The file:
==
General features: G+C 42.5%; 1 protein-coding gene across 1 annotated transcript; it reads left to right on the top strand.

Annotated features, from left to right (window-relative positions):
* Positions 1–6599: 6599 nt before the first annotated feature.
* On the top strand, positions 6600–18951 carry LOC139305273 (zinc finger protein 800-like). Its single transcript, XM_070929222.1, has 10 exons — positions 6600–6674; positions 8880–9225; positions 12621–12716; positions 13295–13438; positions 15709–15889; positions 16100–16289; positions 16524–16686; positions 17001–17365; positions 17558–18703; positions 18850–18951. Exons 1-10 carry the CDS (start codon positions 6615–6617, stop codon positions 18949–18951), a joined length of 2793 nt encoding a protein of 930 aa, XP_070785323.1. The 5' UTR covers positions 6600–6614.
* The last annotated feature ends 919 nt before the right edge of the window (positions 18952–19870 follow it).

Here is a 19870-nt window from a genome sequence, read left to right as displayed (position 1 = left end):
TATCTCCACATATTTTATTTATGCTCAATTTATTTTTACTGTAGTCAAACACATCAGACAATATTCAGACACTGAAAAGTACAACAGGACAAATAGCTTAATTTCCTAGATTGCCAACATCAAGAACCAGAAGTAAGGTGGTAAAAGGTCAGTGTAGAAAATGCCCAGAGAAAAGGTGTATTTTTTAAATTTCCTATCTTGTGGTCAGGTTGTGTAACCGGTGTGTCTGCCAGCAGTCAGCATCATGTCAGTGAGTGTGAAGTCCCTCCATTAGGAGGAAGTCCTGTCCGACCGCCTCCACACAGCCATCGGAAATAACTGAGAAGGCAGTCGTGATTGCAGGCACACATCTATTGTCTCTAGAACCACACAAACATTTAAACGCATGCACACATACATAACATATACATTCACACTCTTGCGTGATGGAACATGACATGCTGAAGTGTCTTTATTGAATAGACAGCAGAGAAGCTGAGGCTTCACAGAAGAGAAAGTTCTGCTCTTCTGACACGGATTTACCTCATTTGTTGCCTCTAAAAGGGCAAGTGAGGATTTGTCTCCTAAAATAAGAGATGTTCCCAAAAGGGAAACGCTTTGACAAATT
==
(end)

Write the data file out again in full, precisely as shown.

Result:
General features: G+C 42.5%; 1 protein-coding gene across 1 annotated transcript; it reads left to right on the top strand.

Annotated features, from left to right (window-relative positions):
* Positions 1–6599: 6599 nt before the first annotated feature.
* On the top strand, positions 6600–18951 carry LOC139305273 (zinc finger protein 800-like). Its single transcript, XM_070929222.1, has 10 exons — positions 6600–6674; positions 8880–9225; positions 12621–12716; positions 13295–13438; positions 15709–15889; positions 16100–16289; positions 16524–16686; positions 17001–17365; positions 17558–18703; positions 18850–18951. Exons 1-10 carry the CDS (start codon positions 6615–6617, stop codon positions 18949–18951), a joined length of 2793 nt encoding a protein of 930 aa, XP_070785323.1. The 5' UTR covers positions 6600–6614.
* The last annotated feature ends 919 nt before the right edge of the window (positions 18952–19870 follow it).

Here is a 19870-nt window from a genome sequence, read left to right as displayed (position 1 = left end):
TATCTCCACATATTTTATTTATGCTCAATTTATTTTTACTGTAGTCAAACACATCAGACAATATTCAGACACTGAAAAGTACAACAGGACAAATAGCTTAATTTCCTAGATTGCCAACATCAAGAACCAGAAGTAAGGTGGTAAAAGGTCAGTGTAGAAAATGCCCAGAGAAAAGGTGTATTTTTTAAATTTCCTATCTTGTGGTCAGGTTGTGTAACCGGTGTGTCTGCCAGCAGTCAGCATCATGTCAGTGAGTGTGAAGTCCCTCCATTAGGAGGAAGTCCTGTCCGACCGCCTCCACACAGCCATCGGAAATAACTGAGAAGGCAGTCGTGATTGCAGGCACACATCTATTGTCTCTAGAACCACACAAACATTTAAACGCATGCACACATACATAACATATACATTCACACTCTTGCGTGATGGAACATGACATGCTGAAGTGTCTTTATTGAATAGACAGCAGAGAAGCTGAGGCTTCACAGAAGAGAAAGTTCTGCTCTTCTGACACGGATTTACCTCATTTGTTGCCTCTAAAAGGGCAAGTGAGGATTTGTCTCCTAAAATAAGAGATGTTCCCAAAAGGGAAACGCTTTGACAAATT